Economic Estimates of Urban Infrastructure Needs
This paper criticizes commonly employed measures of capital-spending needs and offers an alternative method for constructing needs estimates. The usual technical estimate of needs compares an inventory of current conditions with some "ideal" level of capital stock, and is inadequate because of the arbitrary (and sometimes unrealistic) benchmarks that are employed in its construction. The a1ternative economic measure proposed here is based on a model of city spending decisions. Using these estimated parameters, this method provides a measure of the typical or average spending patterns of policymakers, and controls for the particular circumstances faced by each city. It is suggested that this standard for capital - spending needs wi11 be more re1 evant to admi ni strators and decision-makers who must reconcile capital-stock deterioration with tight budgets.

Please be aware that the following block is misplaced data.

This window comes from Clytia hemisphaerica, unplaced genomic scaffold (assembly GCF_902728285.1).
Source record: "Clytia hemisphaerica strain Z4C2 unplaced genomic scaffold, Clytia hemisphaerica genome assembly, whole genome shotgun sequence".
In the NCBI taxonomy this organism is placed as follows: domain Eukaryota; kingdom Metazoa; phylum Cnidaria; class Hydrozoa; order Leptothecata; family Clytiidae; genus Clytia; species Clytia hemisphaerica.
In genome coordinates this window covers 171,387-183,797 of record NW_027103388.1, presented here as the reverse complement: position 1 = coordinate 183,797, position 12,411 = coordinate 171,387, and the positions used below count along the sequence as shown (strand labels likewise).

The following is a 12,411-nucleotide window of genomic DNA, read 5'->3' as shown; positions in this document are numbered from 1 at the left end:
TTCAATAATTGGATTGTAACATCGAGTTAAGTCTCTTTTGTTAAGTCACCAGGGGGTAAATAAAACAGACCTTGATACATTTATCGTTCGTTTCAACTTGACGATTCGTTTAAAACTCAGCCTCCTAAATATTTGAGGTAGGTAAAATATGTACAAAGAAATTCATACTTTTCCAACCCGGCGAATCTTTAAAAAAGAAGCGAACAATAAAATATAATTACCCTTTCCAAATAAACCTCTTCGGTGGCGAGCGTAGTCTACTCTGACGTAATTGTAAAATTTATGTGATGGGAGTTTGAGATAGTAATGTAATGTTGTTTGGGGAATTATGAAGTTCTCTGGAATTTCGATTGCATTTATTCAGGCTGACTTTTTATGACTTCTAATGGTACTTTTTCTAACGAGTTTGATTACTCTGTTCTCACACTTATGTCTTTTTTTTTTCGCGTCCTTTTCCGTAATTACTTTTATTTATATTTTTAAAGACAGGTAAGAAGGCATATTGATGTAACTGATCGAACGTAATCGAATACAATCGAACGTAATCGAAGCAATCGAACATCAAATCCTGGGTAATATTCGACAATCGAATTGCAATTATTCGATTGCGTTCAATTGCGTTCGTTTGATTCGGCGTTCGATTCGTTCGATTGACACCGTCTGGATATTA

The empirical work in the paper is a pooled time-series cross-section analysis of aggregate highway spending within ten midwestern urban counties between 1965 and 1976. This aggregated data is shown to be representative of the average city within each county. Finally, actual and needed highway expenditures for each county are presented.
Suggested citation: Wyckoff, Paul Gary, 1984. “Economic Estimates of Urban Infrastructure Needs,” Federal Reserve Bank of Cleveland, Working Paper no. 84-01.